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The Real Reason You’re Never Happy — And What To Do About It
Have you ever noticed that some people can make the best out of every situation, while others always find something to complain about?
You know the kind of people I’m talking about. They’re happy some of the time—typically whenever some new product or experience enters their lives—but more often than not, they’re thinking ahead to what else they want. To what next thing will make them happy.
The thing is, neither group is living a dramatically different life. Both face challenges and adversity, good times and bad. But they are operating under two dramatically different mindsets.
Consumers vs. creators.
Over the course of my life, and particularly after having worked with thousands of entrepreneurs, I’ve realized that what sets us all apart is mindset.
The first group, creators, are always thinking about how they can add value to a situation. But the second group, consumers, are entirely preoccupied with what they can gain from it.
And you know what? It makes them completely miserable.
So if you’re wondering whether someone on your team has a consumer mindset, or if you think you might have one yourself, here’s what to look out for.
3 ways to tell if someone has a consumer mindset.
1. They criticize
Consumers never fail to criticize everything around them. From products and services to people and experiences, nothing is ever good enough, which means they’re never satisfied. Despite contributing little themselves, they’re especially eager to criticize the contributions and efforts of other people.
If someone on your team is quick to point out the flaws in a project but slow to actually help improve it, they’re probably a consumer.
2. They complain
People with a consumer mindset also complain constantly, especially when things aren’t up to their standards—even though they rarely take the time to define what those standards are. All they know is, something wasn’t good enough and they didn’t like it. It’s as though gratitude just isn’t in their operating system.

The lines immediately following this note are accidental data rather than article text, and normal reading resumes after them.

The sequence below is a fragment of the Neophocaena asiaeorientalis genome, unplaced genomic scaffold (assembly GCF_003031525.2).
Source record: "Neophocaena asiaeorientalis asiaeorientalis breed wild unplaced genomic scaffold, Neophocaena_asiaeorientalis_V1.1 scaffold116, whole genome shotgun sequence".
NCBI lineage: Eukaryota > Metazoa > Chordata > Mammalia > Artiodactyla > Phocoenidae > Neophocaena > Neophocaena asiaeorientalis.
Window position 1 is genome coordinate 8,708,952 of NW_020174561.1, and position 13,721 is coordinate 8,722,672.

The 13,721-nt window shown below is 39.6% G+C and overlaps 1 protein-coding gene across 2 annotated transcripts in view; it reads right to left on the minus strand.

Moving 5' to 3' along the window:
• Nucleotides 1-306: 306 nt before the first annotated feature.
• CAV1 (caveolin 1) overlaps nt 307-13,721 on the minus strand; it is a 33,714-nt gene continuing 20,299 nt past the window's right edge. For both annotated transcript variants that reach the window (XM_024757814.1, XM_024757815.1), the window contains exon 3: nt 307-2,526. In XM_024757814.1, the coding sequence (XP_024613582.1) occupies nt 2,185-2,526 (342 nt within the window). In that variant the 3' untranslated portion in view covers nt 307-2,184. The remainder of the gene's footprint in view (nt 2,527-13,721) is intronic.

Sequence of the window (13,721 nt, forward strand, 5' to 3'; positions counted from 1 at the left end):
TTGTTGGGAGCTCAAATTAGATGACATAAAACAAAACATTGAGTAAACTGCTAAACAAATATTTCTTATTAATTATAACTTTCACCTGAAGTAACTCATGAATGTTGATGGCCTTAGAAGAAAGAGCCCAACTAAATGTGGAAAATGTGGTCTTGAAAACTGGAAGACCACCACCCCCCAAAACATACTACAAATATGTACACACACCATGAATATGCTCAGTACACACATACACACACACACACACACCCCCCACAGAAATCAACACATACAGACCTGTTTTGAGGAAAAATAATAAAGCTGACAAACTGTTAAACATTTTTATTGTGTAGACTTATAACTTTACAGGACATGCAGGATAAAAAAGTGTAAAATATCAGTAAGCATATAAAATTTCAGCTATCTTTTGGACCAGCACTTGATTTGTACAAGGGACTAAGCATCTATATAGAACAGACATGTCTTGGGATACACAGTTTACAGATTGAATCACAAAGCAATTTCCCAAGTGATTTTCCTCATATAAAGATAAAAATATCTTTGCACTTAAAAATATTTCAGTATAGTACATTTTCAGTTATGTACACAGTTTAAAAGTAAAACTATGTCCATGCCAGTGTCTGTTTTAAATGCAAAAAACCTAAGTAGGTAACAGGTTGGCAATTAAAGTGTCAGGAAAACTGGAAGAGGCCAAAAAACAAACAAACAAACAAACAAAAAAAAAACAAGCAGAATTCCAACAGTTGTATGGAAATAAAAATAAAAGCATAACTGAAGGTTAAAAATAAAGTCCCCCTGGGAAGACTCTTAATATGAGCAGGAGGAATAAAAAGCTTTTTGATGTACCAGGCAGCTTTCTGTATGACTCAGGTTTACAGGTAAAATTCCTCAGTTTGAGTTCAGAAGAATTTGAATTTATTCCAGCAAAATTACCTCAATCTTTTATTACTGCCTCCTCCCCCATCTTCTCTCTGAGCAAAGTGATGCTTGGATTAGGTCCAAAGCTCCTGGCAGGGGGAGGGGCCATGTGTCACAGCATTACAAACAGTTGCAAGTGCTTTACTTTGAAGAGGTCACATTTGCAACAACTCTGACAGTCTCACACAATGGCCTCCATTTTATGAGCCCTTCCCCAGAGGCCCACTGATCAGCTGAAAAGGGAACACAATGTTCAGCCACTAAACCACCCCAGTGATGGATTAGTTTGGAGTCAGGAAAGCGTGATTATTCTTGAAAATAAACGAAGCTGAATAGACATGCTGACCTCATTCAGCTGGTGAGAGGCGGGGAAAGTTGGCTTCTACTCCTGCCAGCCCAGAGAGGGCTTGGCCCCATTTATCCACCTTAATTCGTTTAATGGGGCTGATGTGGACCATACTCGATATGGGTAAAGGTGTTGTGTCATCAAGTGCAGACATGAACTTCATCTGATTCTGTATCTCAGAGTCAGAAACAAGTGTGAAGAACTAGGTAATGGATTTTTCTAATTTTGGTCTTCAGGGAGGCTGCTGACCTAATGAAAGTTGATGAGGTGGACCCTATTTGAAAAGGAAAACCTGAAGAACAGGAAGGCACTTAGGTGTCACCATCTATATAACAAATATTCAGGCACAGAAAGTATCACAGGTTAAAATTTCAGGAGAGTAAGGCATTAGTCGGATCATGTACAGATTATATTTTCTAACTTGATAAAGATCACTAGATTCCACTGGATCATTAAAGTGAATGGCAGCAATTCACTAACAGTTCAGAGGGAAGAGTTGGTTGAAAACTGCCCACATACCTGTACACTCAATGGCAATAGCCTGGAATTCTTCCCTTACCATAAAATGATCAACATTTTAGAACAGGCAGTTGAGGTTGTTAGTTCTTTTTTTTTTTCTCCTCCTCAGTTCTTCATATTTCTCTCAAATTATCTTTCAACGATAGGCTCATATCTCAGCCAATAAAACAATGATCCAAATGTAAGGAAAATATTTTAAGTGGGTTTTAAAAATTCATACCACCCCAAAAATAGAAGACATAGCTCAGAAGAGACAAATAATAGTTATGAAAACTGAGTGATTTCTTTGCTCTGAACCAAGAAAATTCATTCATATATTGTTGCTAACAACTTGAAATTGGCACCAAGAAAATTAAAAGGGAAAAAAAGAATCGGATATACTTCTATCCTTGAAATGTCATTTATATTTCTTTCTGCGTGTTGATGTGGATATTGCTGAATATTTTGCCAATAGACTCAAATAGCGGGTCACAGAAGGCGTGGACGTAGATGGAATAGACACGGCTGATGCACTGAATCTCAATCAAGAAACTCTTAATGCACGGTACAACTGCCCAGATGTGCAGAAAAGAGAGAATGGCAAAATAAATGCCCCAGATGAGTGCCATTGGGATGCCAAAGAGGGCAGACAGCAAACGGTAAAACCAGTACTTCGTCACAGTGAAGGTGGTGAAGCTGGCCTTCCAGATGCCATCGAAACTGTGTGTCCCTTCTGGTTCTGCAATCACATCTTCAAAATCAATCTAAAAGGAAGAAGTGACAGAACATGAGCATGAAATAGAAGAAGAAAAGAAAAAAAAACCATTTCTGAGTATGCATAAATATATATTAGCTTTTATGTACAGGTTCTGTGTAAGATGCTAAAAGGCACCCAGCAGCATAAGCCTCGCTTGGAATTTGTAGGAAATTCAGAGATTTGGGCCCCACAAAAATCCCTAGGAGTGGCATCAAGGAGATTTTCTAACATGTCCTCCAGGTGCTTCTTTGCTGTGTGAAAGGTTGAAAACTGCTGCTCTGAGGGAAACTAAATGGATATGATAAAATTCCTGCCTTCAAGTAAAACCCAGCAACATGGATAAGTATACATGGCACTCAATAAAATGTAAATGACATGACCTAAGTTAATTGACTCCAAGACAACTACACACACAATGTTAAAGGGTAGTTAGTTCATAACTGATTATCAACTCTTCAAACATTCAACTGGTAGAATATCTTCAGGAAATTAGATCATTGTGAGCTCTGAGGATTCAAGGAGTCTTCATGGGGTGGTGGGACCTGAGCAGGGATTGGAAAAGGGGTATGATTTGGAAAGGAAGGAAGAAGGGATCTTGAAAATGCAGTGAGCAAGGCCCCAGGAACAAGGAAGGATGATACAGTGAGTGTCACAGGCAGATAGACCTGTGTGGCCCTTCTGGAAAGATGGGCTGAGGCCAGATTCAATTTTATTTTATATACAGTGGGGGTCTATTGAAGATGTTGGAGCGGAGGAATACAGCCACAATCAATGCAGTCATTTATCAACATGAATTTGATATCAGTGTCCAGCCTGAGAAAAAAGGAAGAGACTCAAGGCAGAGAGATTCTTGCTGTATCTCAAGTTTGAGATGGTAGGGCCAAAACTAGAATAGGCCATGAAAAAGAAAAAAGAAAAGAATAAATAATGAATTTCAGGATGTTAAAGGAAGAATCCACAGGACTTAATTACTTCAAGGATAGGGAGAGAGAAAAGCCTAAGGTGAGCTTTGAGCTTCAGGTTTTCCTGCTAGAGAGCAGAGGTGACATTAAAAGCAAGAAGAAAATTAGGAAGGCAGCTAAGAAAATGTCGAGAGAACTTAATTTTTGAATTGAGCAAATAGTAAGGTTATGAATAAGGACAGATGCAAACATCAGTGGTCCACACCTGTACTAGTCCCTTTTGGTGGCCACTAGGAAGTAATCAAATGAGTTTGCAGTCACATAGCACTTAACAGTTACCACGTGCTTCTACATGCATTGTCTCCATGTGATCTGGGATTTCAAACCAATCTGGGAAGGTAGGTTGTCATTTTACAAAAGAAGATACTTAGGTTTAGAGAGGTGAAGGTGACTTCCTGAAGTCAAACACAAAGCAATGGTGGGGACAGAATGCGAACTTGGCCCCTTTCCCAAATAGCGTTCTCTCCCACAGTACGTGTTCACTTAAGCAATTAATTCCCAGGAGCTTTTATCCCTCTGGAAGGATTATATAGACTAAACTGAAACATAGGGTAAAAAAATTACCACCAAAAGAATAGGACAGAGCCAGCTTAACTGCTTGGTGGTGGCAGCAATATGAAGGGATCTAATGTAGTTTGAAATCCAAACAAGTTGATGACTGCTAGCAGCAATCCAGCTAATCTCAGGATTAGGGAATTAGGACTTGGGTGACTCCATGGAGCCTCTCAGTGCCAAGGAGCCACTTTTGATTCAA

So if someone on your team is full of complaints but no solutions, they’re probably a consumer.
3. They blame
Consumers are expert blamers too. Whenever they have a bad experience, it’s always because of something someone else did or some external circumstance—never because of their own actions or mindset.
If someone on your team refuses to take responsibility for a missed deadline, poor performance, or failed project, a consumer mindset might just be to blame.
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They want more and they want it now.
As a result of these three habits, which combined can be distilled down to a need for instant gratification, consumers also tend to be very short-sighted. Rather than focusing on long-term goals, they operate within 24-hour frameworks. A day was either a good day or a bad day depending upon how well other people served them during that day—not how well they themselves served others.
For all of these reasons and more, I can’t stand working with consumers, and I’m guessing you can’t either, even if you didn’t know why until now.
A different mindset.
When creators approach a situation, they’re not thinking about what they’ll gain from it. They’re thinking about what they can contribute, whether it’s knowledge, skills, or pure effort.
And the thing is, it’s in being useful to others that we find the most meaning in life. Getting something provides immediate, temporary satisfaction, but giving? That’s far more rewarding.
In fact, one of the main tenets in my book The Laws of Lifetime Growth is, “Always make your contribution greater than your reward,” and creators understand this implicitly. They know that, not only will this attitude make them happier overall, it will help them learn and grow, which means they’ll be more confident too.
And because contribution is in their bones, they’re also always looking to combine their efforts with others’. While consumers worry more about building their own little empires in every situation, and taking credit wherever possible, creators know the best way to expand their capabilities and achieve their goals isn’t by doing everything themselves, but by doing things in teamwork with others.
Isn’t that the kind of person you want on your team—and want to be yourself?
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